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‘The young generation should know’: Britain’s forgotten Merchant Navy heroes

November 6th, 2015

It wasn’t until the year 2000 that seamen who flew the ‘Red Duster’ – the MN ensign – were granted the right to march as an official body in the Cenotaph commemorations. The veterans marching on Sunday 8 November will be representing those civilian seafarers who have perished in defence of the country: 16,000 in the First World War, at least 35,000 between 1939 and 1945 (the proportion of dead being greater than in any of the fighting services) and a small number in the Falklands war.

“I thought of the men who have been forgotten, wiped off the map”

Donald Hunter

More than 140,000 merchant seamen are reckoned to have been at sea at any one time in the Second World War. They transported food, raw materials and fuel to Britain, and carried troops, equipment and explosives to fighting fronts. These ships – not those of the Royal Navy – were generally the targets of enemy mines, torpedoes and shells. As Hunter says of the Normandy landings, ‘If you sink the transports and drown the troops you don’t have a problem, do you?’

One aspect of Merchant Navy history that is still neglected is the contribution of foreign seamen. Many thousands from India, Hong Kong, the Caribbean, west Africa and elsewhere served on Second World War ships.

These are a few of the facts. What follows is something of the reality. It was gloriously sunny autumn weather the week I met the men who appear in these pages. Britain looked like a country you would put your life on the line for a thousand times over, and that is what each of them did.

Ronald Quested, Radio officer, Second World War

Ronald Quested, now (left) and as a young radio officer during the Second World War (right)

Birkenhead, October 1944. Ron Quested, a newly qualified radio officer, is watching stevedores loading cargo into the hold of the SS Samnebra, a Baltimore-built Liberty ship. ‘When I looked, they’d got sacking round their hobnailed boots. The bosun was standing next to me.

I said, “Why have they got the sacking there?”, and he said, “They’re loading up TNT. It’s to stop sparks flying.’’’ Quested was 17 years old. He had a twin brother, Len, who was about to serve on the Arctic convoys, and a 16-year-old sweetheart back in Essex. ‘We loaded up and I thought, “Oh my.”

But I never took any notice of it after that. I’m one of these blokes that doesn’t get upset very quickly.’

“After three months you’re thinking, where is my home?”

Ronald Quested

From this moment till the end of the war, he and the Samnebra were inseparable and, on his own admission, lucky. They travelled, in a series of convoys, through the Mediterranean, across the Atlantic to Baltimore, back through the Suez Canal to Bombay and Colombo and on to South Africa without once facing direct attack (though a tanker in one of his Atlantic convoys was blown up).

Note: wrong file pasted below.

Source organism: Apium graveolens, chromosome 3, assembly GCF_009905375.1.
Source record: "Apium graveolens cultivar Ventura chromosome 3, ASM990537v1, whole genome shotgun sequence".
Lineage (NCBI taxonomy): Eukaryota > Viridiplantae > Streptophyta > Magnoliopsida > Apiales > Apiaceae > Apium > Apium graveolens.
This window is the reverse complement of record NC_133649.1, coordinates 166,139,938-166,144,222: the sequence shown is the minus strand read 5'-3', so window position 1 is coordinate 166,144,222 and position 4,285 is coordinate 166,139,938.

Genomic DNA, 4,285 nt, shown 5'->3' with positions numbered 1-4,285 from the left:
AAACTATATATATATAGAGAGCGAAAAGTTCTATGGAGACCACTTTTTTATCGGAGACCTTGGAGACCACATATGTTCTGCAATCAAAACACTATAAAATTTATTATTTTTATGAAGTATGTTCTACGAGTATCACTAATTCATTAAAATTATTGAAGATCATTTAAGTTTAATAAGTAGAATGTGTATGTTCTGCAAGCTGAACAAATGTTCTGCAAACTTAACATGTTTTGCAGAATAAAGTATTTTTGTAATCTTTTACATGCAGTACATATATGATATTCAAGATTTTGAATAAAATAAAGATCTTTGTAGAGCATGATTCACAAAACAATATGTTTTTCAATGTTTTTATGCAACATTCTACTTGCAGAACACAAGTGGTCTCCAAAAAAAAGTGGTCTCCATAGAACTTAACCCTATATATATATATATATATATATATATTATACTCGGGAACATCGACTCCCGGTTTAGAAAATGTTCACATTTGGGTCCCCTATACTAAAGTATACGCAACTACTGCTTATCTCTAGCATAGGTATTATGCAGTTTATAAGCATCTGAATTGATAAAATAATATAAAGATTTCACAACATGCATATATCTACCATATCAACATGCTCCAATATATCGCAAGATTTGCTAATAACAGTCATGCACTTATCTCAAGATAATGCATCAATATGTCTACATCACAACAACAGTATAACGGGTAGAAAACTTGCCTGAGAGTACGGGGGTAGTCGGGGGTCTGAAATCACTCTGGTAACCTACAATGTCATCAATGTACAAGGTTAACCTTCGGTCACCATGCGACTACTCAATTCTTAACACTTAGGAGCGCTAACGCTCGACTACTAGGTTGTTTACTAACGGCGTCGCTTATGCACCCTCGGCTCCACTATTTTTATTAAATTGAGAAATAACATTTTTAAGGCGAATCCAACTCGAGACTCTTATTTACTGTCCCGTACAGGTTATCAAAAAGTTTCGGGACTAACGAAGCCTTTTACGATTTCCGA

‘But every second of every minute of every day, you could have had a torpedo in you. Nobody could tell you how many U-boats were around.’

Fear apart, for a teenager who had never been abroad before it was an interminable, disorientating experience. ‘For the first three months, it’s an adventure; everything is new to you. After three months you’re thinking, where is my home? You’re going from one port to another port, one country to another country. And from six months to 12 months you’re beginning to say to yourself, I don’t think I’ve got a ruddy home!’

He is a cheery yet phlegmatic character (88, ‘fighting fit’, and the standard bearer for his local Merchant Navy Association), but some, he says, didn’t cope so well with the experience. People drank heavily.

Relationships broke up. The captain of a ship Quested was on after the war, a veteran of the Battle of the Atlantic, blew his brains out in his cabin. ‘This is the effect war can have on a merchant seaman,’ he says.

But Quested was made stronger by wartime service. ‘I really felt as if I’d been educated in geography and meeting people from all over the world,’ he says. ‘I felt confident in going anywhere and doing anything. You went away a boy and you came back a man.’

He left the Merchant Navy in 1950 and had a successful career as an electronics engineer. And he made his own ruddy home, marrying that childhood sweetheart, Betty, in 1953 and settling in an Essex village. Five children, 10 grandchildren and four great-grandchildren later, they are still together.

Martyn ‘Zak’ Coombs: Assistant purser/stretcher bearer/ward orderly, Falklands war

Martyn 'Zak' Coombs, now (left) and during the Falklands war (right)

By the surreal disposition of war, the music room of the ship on which Zak Coombs served during the Falklands campaign was converted into an intensive-care unit.

He remembers a badly burnt soldier being stretchered in, a victim of the bombing of the supply ships Sir Tristram and Sir Galahad. The man’s hands were in plastic bags. When he asked for a cigarette, Coombs put one in his mouth. ‘Then I realised I was going to strike a flame in front of him, and I said, “I’m going to make a flame, is that OK?” And he said, “Yeah, well, you’re not going to light a cigarette otherwise are you?’’’